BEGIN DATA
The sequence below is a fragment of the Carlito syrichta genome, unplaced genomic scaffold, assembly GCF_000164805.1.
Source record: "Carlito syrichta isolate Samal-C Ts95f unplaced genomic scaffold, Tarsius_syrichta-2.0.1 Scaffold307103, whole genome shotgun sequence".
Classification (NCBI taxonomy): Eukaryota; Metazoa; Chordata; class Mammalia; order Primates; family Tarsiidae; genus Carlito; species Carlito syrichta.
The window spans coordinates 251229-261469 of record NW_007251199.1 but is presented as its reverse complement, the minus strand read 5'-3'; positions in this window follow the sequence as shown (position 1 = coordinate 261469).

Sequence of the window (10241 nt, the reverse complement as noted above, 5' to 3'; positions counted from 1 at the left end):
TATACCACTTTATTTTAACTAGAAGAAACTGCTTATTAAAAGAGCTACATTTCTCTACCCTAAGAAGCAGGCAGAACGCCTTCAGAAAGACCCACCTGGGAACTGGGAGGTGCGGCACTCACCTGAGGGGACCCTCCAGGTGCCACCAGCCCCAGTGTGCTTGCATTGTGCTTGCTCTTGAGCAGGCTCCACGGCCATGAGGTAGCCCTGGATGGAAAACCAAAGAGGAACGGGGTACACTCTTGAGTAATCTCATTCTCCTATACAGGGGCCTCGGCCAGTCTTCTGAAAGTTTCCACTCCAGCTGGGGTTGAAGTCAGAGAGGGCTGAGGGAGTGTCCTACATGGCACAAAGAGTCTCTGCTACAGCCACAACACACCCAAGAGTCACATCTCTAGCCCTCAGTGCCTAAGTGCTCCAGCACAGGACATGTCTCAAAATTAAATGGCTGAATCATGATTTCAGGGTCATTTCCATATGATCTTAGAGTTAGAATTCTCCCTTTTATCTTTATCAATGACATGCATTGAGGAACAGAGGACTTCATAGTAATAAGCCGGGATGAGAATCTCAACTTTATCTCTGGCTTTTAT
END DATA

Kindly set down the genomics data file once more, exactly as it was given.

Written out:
The sequence below is a fragment of the Carlito syrichta genome, unplaced genomic scaffold, assembly GCF_000164805.1.
Source record: "Carlito syrichta isolate Samal-C Ts95f unplaced genomic scaffold, Tarsius_syrichta-2.0.1 Scaffold307103, whole genome shotgun sequence".
Classification (NCBI taxonomy): Eukaryota; Metazoa; Chordata; class Mammalia; order Primates; family Tarsiidae; genus Carlito; species Carlito syrichta.
The window spans coordinates 251229-261469 of record NW_007251199.1 but is presented as its reverse complement, the minus strand read 5'-3'; positions in this window follow the sequence as shown (position 1 = coordinate 261469).

Sequence of the window (10241 nt, the reverse complement as noted above, 5' to 3'; positions counted from 1 at the left end):
TATACCACTTTATTTTAACTAGAAGAAACTGCTTATTAAAAGAGCTACATTTCTCTACCCTAAGAAGCAGGCAGAACGCCTTCAGAAAGACCCACCTGGGAACTGGGAGGTGCGGCACTCACCTGAGGGGACCCTCCAGGTGCCACCAGCCCCAGTGTGCTTGCATTGTGCTTGCTCTTGAGCAGGCTCCACGGCCATGAGGTAGCCCTGGATGGAAAACCAAAGAGGAACGGGGTACACTCTTGAGTAATCTCATTCTCCTATACAGGGGCCTCGGCCAGTCTTCTGAAAGTTTCCACTCCAGCTGGGGTTGAAGTCAGAGAGGGCTGAGGGAGTGTCCTACATGGCACAAAGAGTCTCTGCTACAGCCACAACACACCCAAGAGTCACATCTCTAGCCCTCAGTGCCTAAGTGCTCCAGCACAGGACATGTCTCAAAATTAAATGGCTGAATCATGATTTCAGGGTCATTTCCATATGATCTTAGAGTTAGAATTCTCCCTTTTATCTTTATCAATGACATGCATTGAGGAACAGAGGACTTCATAGTAATAAGCCGGGATGAGAATCTCAACTTTATCTCTGGCTTTTAT